Last fall in The New Yorker, Jonathan Franzen published an essay called “Mr. Difficult,” which was ostensibly about two William Gaddis reissues but more broadly concerned with “the problem of hard-to-read books.” He cited Gaddis and 12 other writers as perpetuators of this problem: Pynchon, DeLillo, Heller, Coover, Gass, Burroughs, Barth, Barthelme, Hannah, Hawkes, McElroy, and Elkin—all (except one) widely renowned for their muscular ability to put readers to work.
Franzen was confessing his ambivalence toward that most perjured of literary schools, postmodernism, epitomized by Gaddis’s 956-page magnum opus of impenetrability, The Recognitions. Writing, in other words, that is chilly, unfriendly, and deliberately obtuse, and that tacitly disdains any conventional notion of realism—writing that rarely fires up the cash register, unless it’s on campus.
Of the 13 on Franzen’s list, only a few have had bestsellers; the real currency these writers share is reputation. But among Franzen’s hard-to-read 13, one name fails to generate the same brand equity: Joseph McElroy, the polymorphously difficult American novelist who, after a 15-year absence, has just released his eighth book, Actress in the House, a novel of such astonishing complexity that it is almost unreadable—and I mean that as a compliment.
Why McElroy, who was born in Brooklyn in 1930 and published his first novel, the labyrinthine, neo-experimental A Smuggler’s Bible, in 1966 (concerning eight interweaving manuscripts on one transatlantic voyage, re-released to accompany Actress), never achieved iconic stature among the postmodern literati is certainly a question worth asking, but it may simply be that he is too damn hard. If Gaddis is Mr. Difficult, then McElroy is Mr. Uncompromising. Gaddis’s difficulty lies primarily in the preponderance of Hungarian quotations and theological references—he’s smarter than you, and you both know it. Nevertheless, it’s possible, after properly applying yourself, to “get” it. McElroy’s difficulty, in contrast, lies in his unrelenting commitment to what might be best described as synaptic verisimilitude, a sort of neural-based fiction that seeks to re-create the jagged contours of “real life” via Möbius-strip sentences elastic enough to accommodate vertiginous digressions and multiple points of view but that, in reality, whatever that means, bears little resemblance to realism as traditionally depicted. It’s McElroy’s world, and you may merely visit.
In 1987, McElroy perfected the devices he’d been juggling over the past three decades with Women and Men, a 1,192-page undertaking that looms alongside Gravity’s Rainbow as one of the more important hard-to-read post-war American novels. He followed up with the smaller The Letter Left to Me (1988), which loosely concerns (McElroy books don’t exactly bend to the conventional demand for “plot”) a note from a father to a son found after the former’s death. Then he seemed to stop writing—if you operate under the assumption that writers are supposed to churn out books every few years. At that point, his legend should have overtaken his absence—only it didn’t, though he’d done enough for a Franzen name check.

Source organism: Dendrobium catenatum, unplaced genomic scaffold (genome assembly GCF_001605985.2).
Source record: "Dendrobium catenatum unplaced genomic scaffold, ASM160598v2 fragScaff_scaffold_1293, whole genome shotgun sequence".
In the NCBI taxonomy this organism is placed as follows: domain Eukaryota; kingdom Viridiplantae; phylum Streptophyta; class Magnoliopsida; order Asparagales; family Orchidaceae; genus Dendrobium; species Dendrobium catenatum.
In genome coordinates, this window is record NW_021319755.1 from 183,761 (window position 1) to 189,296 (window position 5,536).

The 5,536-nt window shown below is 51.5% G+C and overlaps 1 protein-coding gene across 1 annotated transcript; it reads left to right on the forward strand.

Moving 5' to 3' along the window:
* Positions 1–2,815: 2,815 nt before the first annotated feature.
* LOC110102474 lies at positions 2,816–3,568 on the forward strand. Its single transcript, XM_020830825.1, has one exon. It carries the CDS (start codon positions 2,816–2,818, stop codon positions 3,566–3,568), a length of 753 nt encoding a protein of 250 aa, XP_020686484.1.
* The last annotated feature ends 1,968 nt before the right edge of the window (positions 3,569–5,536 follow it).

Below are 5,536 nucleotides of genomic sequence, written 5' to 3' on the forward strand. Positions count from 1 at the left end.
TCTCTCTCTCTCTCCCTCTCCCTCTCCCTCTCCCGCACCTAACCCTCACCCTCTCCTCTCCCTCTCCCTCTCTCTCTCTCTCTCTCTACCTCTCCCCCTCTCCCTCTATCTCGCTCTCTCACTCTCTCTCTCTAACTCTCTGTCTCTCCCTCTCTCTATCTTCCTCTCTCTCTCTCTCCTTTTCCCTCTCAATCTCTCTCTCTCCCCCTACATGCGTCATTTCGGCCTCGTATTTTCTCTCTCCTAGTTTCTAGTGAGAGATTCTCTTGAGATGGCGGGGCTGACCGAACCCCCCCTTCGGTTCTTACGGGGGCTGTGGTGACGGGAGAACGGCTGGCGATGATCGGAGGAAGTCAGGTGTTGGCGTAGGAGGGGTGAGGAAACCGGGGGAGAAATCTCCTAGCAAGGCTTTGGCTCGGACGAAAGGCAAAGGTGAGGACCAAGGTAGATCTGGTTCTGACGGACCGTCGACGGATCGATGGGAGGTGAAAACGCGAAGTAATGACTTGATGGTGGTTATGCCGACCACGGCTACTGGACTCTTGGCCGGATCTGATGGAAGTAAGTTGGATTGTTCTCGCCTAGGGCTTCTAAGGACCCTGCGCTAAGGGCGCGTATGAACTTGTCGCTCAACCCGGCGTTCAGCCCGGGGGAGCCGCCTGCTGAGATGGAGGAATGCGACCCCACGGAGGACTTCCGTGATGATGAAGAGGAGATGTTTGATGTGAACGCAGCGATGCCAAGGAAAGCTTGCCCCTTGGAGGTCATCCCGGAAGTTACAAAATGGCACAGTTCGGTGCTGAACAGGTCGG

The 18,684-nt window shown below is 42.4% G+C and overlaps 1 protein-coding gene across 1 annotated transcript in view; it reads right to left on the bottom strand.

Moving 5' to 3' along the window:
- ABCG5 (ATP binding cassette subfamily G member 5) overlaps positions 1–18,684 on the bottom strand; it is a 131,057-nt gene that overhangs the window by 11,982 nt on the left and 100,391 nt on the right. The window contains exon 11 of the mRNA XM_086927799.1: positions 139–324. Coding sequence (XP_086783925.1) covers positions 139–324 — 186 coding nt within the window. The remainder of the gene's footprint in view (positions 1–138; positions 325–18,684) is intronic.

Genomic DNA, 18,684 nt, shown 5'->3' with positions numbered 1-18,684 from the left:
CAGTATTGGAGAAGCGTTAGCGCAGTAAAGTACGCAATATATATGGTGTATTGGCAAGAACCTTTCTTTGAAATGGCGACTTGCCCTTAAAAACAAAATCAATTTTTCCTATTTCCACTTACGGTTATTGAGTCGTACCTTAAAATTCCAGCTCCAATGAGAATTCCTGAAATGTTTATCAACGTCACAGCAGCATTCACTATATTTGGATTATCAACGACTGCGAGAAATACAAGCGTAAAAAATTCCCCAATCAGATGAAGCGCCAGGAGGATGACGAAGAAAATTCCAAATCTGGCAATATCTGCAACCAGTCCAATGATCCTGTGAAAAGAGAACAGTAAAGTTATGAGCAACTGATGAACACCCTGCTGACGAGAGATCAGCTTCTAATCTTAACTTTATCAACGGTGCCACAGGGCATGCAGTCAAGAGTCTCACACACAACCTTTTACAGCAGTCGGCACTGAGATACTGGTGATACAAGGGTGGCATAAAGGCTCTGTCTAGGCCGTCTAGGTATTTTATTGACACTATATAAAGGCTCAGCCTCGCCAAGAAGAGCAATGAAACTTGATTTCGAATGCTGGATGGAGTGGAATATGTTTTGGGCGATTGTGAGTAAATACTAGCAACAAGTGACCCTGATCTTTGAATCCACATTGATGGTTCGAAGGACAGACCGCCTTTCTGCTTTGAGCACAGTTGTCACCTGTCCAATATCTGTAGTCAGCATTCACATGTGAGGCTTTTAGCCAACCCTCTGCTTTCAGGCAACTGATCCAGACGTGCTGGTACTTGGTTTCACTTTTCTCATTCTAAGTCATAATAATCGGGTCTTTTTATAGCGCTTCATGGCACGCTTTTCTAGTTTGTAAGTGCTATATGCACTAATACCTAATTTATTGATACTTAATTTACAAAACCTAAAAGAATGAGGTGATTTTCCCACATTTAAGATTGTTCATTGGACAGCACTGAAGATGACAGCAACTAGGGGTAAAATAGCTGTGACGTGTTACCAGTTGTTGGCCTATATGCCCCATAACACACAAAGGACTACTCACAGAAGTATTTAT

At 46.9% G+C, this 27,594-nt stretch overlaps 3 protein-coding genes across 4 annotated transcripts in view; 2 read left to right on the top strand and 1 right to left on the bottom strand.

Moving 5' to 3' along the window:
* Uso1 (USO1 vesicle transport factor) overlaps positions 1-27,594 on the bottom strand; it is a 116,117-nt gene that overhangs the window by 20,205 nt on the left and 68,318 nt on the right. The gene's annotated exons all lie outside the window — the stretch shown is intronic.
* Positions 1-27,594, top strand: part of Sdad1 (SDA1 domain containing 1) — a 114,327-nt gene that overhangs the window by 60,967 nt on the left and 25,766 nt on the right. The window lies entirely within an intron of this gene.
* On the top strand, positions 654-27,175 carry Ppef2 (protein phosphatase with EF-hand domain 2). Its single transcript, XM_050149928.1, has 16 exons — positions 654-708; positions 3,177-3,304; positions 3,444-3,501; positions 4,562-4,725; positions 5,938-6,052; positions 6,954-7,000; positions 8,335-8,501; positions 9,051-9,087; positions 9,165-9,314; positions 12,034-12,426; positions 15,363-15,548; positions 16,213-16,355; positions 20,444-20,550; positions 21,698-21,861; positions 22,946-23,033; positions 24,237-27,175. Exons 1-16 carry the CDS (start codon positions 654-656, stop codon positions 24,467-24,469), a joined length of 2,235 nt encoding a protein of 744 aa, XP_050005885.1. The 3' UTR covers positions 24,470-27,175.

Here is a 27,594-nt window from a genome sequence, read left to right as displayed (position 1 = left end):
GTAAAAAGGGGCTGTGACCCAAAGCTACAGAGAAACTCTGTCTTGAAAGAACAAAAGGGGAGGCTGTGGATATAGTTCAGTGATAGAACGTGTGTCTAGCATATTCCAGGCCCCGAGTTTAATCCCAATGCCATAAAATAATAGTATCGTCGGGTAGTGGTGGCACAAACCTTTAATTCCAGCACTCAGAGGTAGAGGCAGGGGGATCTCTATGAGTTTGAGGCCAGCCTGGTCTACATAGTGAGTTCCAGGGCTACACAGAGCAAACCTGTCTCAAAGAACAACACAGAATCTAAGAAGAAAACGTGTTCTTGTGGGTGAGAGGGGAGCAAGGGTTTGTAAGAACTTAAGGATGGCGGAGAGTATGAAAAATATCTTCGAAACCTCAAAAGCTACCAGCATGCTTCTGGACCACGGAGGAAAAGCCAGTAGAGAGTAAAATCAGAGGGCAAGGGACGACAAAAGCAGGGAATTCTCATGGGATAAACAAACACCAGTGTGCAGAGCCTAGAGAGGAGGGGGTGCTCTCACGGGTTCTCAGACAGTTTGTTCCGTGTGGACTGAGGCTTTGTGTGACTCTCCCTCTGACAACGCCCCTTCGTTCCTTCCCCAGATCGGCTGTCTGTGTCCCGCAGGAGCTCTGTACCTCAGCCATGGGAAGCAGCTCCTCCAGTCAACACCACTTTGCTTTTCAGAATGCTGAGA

Fifteen years later, given the direction things tend to be heading, one might suspect a relaxing of standards, a nod to the easier read. But in Actress McElroy seems to have become even harder to parse. To the extent that the book is “about” anything, it concerns abuse in its myriad forms, with a violent onstage slap as a deus ex machina. But on abuse, as he has been on everything from artificial intelligence to the divide between the sexes, McElroy remains uncompromising:
The father, now: he would give her a special kiss, one to remember, try his tongue along her mouth at secret bedtime, understood between them, wordless, jocose, expected—until she must have outgrown it. Who knows? Until, years later, married, she learned of it, it woke up inside her a hum of moving things that shook her a little like a ride and had a taste of smoke and doughnut until she went to the mirror and admired her tongue and Daley noted that here you lost track of that special molester and would not soon forget the tongue tapering in the mirror, the taste at the corners, the throb in the tummy that goes free: but the thing was, her father had described “it” it seemed in detail to a new friend of his, his end of the kiss; and it got back to her. How?
And so forth. About the only consolation made to the reader, after the dense opening, is a series of short paragraphs that serve as a pacing device. Indeed, paragraph breaks are among your only crutches. Occasionally, a passage appears of such brilliance that you soldier on in hope of another inspired apparition. But how many readers are blessed with the unfettered concentration required to complete such a book? Even, say, The Ambassadors, after some heavy sledding, packs a comprehensible epiphany. In Actress, nothing is illuminated, and McElroy’s purpose seems to delight in never so much as winking in the direction of ease. Given what Donald Barthelme called the theft of the reader from the writer, surely this is a dangerous business. Familiar with the previous work, and thirsty after that 15-year drought, I was excited to plow into new McElroy. Having finally finished, I can’t say I enjoyed myself. Then again, who said reading is supposed to be easy? Or maybe that’s just my problem.